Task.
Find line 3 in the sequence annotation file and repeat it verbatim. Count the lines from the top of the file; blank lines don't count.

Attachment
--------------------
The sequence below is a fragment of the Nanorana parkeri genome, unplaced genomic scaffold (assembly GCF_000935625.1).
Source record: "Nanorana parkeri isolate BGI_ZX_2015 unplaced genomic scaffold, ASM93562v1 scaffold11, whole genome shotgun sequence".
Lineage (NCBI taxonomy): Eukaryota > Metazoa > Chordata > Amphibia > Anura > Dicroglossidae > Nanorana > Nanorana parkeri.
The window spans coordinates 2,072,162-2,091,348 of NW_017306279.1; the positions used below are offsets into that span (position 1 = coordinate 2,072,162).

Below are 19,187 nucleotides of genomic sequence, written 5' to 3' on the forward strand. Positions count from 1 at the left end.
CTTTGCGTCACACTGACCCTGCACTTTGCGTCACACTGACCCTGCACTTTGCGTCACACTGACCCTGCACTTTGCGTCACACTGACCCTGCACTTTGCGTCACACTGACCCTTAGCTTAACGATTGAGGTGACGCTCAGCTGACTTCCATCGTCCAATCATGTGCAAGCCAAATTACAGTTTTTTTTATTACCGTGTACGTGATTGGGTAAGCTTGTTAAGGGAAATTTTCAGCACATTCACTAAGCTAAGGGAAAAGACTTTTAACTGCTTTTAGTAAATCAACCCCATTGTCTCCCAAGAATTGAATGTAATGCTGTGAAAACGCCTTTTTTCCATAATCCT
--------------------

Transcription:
Lineage (NCBI taxonomy): Eukaryota > Metazoa > Chordata > Amphibia > Anura > Dicroglossidae > Nanorana > Nanorana parkeri.